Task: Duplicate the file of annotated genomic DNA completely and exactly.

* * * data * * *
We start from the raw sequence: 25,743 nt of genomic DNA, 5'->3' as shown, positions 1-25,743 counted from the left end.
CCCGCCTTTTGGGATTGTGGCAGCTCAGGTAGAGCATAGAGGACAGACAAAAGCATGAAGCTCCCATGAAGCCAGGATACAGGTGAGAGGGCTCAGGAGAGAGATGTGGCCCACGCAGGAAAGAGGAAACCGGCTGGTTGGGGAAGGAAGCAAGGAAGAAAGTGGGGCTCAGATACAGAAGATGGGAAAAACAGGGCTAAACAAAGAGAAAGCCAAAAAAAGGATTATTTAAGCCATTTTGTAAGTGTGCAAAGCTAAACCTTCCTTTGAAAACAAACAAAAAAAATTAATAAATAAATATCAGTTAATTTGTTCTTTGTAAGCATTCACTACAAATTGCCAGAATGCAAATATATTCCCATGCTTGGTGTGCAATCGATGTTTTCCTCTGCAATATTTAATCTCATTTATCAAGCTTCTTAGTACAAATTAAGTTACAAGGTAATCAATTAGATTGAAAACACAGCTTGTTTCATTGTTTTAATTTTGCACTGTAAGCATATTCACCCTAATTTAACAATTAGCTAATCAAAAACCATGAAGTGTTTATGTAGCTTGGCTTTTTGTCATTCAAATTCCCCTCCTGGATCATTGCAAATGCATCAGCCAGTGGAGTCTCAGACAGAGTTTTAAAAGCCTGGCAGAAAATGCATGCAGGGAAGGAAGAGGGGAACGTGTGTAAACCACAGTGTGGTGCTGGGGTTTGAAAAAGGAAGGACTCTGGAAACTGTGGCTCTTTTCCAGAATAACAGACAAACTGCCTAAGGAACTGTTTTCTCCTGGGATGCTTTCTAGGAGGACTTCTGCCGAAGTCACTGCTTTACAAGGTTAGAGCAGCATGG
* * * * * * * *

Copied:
We start from the raw sequence: 25,743 nt of genomic DNA, 5'->3' as shown, positions 1-25,743 counted from the left end.
CCCGCCTTTTGGGATTGTGGCAGCTCAGGTAGAGCATAGAGGACAGACAAAAGCATGAAGCTCCCATGAAGCCAGGATACAGGTGAGAGGGCTCAGGAGAGAGATGTGGCCCACGCAGGAAAGAGGAAACCGGCTGGTTGGGGAAGGAAGCAAGGAAGAAAGTGGGGCTCAGATACAGAAGATGGGAAAAACAGGGCTAAACAAAGAGAAAGCCAAAAAAAGGATTATTTAAGCCATTTTGTAAGTGTGCAAAGCTAAACCTTCCTTTGAAAACAAACAAAAAAAATTAATAAATAAATATCAGTTAATTTGTTCTTTGTAAGCATTCACTACAAATTGCCAGAATGCAAATATATTCCCATGCTTGGTGTGCAATCGATGTTTTCCTCTGCAATATTTAATCTCATTTATCAAGCTTCTTAGTACAAATTAAGTTACAAGGTAATCAATTAGATTGAAAACACAGCTTGTTTCATTGTTTTAATTTTGCACTGTAAGCATATTCACCCTAATTTAACAATTAGCTAATCAAAAACCATGAAGTGTTTATGTAGCTTGGCTTTTTGTCATTCAAATTCCCCTCCTGGATCATTGCAAATGCATCAGCCAGTGGAGTCTCAGACAGAGTTTTAAAAGCCTGGCAGAAAATGCATGCAGGGAAGGAAGAGGGGAACGTGTGTAAACCACAGTGTGGTGCTGGGGTTTGAAAAAGGAAGGACTCTGGAAACTGTGGCTCTTTTCCAGAATAACAGACAAACTGCCTAAGGAACTGTTTTCTCCTGGGATGCTTTCTAGGAGGACTTCTGCCGAAGTCACTGCTTTACAAGGTTAGAGCAGCATGG